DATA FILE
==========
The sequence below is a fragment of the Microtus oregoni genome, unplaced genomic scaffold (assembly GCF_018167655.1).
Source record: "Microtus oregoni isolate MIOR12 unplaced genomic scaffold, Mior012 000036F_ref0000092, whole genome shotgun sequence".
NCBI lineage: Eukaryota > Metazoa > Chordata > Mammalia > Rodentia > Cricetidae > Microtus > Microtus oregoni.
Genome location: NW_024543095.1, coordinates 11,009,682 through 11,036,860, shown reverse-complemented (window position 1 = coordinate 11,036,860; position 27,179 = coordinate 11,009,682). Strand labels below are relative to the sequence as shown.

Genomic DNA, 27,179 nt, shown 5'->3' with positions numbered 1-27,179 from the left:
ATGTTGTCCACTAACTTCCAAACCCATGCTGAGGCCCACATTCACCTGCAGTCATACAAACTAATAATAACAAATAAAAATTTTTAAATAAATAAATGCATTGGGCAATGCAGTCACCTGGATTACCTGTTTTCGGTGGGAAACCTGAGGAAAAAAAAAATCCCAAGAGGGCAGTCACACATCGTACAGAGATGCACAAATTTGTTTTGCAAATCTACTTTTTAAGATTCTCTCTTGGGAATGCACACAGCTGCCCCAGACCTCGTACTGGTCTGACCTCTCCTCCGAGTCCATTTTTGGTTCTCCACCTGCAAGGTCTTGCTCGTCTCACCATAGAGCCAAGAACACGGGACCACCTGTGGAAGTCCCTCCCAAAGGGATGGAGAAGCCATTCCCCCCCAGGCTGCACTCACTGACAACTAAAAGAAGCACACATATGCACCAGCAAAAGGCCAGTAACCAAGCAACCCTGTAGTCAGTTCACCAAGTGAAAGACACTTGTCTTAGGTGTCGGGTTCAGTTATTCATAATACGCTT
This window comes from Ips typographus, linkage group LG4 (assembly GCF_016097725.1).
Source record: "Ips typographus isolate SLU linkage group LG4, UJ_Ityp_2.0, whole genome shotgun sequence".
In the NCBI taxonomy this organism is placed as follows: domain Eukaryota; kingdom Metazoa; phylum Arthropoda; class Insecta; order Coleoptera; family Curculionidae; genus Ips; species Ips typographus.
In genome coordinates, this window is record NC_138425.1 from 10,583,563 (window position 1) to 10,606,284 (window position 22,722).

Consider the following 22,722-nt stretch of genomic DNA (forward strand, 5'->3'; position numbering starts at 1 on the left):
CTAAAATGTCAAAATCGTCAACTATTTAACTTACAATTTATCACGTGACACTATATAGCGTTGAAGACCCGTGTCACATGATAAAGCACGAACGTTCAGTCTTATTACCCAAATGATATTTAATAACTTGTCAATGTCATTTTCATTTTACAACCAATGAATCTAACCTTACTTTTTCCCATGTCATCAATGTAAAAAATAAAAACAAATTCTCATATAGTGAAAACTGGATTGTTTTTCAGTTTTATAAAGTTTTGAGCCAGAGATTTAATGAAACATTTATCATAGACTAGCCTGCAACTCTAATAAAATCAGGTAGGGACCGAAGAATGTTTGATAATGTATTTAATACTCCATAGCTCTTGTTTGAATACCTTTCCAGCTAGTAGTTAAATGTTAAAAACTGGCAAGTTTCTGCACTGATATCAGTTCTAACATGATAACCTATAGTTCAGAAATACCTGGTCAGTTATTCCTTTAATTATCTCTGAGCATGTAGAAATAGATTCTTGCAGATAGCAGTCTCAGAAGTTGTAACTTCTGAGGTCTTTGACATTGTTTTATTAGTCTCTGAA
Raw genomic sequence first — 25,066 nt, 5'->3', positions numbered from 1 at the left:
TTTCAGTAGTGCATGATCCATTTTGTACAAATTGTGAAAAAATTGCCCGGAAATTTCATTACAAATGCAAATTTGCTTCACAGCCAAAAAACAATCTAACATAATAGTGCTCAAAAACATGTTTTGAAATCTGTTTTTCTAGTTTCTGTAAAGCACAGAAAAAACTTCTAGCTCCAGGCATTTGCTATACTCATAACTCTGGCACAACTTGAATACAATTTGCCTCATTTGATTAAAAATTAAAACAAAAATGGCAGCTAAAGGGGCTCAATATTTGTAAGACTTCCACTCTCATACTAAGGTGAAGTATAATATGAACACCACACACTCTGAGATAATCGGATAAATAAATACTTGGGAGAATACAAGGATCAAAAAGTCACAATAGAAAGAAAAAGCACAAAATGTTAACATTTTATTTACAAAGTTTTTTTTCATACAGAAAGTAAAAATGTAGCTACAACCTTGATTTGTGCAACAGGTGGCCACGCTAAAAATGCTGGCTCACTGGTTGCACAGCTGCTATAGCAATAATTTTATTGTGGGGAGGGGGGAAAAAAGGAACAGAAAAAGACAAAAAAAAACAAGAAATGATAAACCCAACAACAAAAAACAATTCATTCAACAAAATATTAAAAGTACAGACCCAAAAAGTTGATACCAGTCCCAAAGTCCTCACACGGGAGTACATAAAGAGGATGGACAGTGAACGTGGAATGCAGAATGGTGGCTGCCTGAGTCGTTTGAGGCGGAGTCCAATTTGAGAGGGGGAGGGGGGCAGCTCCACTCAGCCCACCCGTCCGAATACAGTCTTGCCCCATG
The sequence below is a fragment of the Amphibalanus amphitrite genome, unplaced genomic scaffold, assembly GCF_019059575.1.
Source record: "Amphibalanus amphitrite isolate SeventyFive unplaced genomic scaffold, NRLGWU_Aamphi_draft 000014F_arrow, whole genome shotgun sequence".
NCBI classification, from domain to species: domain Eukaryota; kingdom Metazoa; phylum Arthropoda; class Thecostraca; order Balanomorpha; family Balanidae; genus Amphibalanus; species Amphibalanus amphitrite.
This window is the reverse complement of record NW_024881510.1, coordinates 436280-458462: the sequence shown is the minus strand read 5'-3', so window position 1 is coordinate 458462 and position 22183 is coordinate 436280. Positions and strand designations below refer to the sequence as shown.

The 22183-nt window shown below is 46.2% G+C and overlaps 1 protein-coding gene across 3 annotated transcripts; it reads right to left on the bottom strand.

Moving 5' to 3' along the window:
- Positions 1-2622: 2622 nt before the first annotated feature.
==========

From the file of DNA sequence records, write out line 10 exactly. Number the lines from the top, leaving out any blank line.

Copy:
In genome coordinates, this window is record NC_138425.1 from 10,583,563 (window position 1) to 10,606,284 (window position 22,722).